Subject: Re: malloc writing to fd 2
To: David Laight <email@example.com>
From: Noriyuki Soda <firstname.lastname@example.org>
Date: 07/18/2003 07:21:33
>>>>> On Thu, 17 Jul 2003 22:44:58 +0100, David Laight <email@example.com> said:
> The program calls exit() from within the signal handler (probably
> technically illegal)
Yes, it's illegal. (although calling _exit() is legal.)
> Even if the code used longjump() to escape the signal handler, which is
> supposed to be ok (isn't it?),
And in this case, it is NOT OK, because one of atexit() handler
indirectly calls malloc(3), and malloc(3) isn't async-signal-safe.
i.e. malloc(3) doesn't block signals, thus, the program you saw
will not work, even if malloc(3) doesn't call vasprintf().
Please read the following description, for example:
: Message-Id: <firstname.lastname@example.org>
: From: Andrew Gierth (email@example.com)
: Subject: Re: siglongjmp not async-signal-safe?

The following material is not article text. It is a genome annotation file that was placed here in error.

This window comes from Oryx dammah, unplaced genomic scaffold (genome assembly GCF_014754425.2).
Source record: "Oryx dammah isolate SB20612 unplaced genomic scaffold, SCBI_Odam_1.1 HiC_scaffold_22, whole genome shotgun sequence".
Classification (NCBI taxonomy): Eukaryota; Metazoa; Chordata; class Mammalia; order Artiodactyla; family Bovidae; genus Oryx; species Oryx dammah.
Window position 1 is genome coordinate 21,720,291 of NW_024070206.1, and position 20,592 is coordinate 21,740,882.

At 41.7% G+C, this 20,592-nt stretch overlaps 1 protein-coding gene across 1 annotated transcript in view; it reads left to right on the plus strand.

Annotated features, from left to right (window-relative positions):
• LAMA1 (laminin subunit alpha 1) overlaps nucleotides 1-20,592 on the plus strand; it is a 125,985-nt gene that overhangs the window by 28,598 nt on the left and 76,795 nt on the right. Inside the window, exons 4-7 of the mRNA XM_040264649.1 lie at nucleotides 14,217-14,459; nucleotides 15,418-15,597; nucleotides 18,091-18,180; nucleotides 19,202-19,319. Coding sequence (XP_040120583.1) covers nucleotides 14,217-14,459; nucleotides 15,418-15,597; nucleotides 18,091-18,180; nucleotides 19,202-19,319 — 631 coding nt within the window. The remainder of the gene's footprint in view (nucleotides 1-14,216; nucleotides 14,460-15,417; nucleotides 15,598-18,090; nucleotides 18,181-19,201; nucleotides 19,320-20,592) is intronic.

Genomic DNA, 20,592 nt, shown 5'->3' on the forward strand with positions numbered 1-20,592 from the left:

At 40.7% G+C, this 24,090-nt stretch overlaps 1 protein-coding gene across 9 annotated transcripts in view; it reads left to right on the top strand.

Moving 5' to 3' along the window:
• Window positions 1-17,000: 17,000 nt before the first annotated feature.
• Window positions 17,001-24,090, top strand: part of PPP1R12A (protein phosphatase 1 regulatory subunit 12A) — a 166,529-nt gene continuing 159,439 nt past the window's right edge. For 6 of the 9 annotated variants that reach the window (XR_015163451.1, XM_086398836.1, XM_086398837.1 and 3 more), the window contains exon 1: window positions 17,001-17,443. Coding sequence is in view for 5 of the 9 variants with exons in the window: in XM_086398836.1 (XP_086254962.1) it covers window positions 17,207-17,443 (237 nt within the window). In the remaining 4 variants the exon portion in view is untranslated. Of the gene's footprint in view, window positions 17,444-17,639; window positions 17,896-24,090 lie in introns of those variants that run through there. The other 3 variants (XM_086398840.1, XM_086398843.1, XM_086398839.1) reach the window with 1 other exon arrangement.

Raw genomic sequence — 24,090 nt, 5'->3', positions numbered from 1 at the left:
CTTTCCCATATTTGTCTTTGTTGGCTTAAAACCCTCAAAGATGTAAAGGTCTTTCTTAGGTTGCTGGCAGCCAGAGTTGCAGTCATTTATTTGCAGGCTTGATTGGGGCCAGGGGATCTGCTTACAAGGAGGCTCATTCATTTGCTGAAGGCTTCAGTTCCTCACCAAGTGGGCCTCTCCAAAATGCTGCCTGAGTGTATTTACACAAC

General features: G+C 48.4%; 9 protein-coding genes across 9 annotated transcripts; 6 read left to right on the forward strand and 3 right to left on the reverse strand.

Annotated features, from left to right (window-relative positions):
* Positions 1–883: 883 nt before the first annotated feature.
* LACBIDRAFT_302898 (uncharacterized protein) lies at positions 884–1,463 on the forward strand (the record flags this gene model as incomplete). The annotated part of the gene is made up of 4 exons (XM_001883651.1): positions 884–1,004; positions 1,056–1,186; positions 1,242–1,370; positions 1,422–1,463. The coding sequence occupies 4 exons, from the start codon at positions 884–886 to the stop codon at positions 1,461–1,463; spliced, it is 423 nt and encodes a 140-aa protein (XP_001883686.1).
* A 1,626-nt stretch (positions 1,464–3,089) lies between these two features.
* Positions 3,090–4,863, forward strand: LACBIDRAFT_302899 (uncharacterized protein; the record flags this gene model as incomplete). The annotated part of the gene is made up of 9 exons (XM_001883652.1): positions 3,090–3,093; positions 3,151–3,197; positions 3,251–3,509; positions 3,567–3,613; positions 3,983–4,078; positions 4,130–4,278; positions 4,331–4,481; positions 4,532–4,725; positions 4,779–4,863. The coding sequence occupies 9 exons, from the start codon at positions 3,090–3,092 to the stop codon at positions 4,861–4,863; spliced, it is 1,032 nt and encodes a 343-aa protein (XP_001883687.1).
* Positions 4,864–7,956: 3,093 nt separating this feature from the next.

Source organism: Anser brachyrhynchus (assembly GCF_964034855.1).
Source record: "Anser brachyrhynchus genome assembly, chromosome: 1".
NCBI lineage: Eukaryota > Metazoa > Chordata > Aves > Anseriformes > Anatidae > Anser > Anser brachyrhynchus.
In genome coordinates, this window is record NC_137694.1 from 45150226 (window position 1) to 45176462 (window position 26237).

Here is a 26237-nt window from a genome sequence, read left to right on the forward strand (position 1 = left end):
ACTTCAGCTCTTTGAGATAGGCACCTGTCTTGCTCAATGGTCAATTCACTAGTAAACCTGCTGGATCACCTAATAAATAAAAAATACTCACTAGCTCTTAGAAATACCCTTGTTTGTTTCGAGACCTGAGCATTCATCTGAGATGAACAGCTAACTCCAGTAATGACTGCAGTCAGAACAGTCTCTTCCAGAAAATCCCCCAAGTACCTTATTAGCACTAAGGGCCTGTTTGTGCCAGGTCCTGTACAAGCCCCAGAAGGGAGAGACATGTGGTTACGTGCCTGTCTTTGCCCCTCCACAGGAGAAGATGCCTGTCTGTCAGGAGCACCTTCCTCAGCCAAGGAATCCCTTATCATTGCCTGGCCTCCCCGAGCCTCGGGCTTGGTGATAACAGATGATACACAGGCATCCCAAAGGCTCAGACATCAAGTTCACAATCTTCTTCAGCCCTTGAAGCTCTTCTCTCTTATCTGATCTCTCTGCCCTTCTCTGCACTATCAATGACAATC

: Newsgroups: comp.unix.programmer
: see the "APPLICATION USAGE" section for sigaction() where this is
: specifically addressed.
: If you longjmp (via either longjmp or siglongjmp) out of a signal
: handler that has interrupted an async-signal-unsafe function, then for
: the remainder of the program's execution, the results of calling any
: async-signal-unsafe function is undefined.
: You can safely longjmp out of a signal handler (or call any other
: unsafe function for that matter) only if you know that the signal did
: not interrupt an unsafe function (usually the only way to know this is
: to keep the signal blocked except in regions known to be safe).
> then the malloc() code is still well and trully stuffed - especially
> if THREAD_LOCK() is defined.
THREAD_LOCK() means that malloc(3) is MT-safe, not async-signal-safe.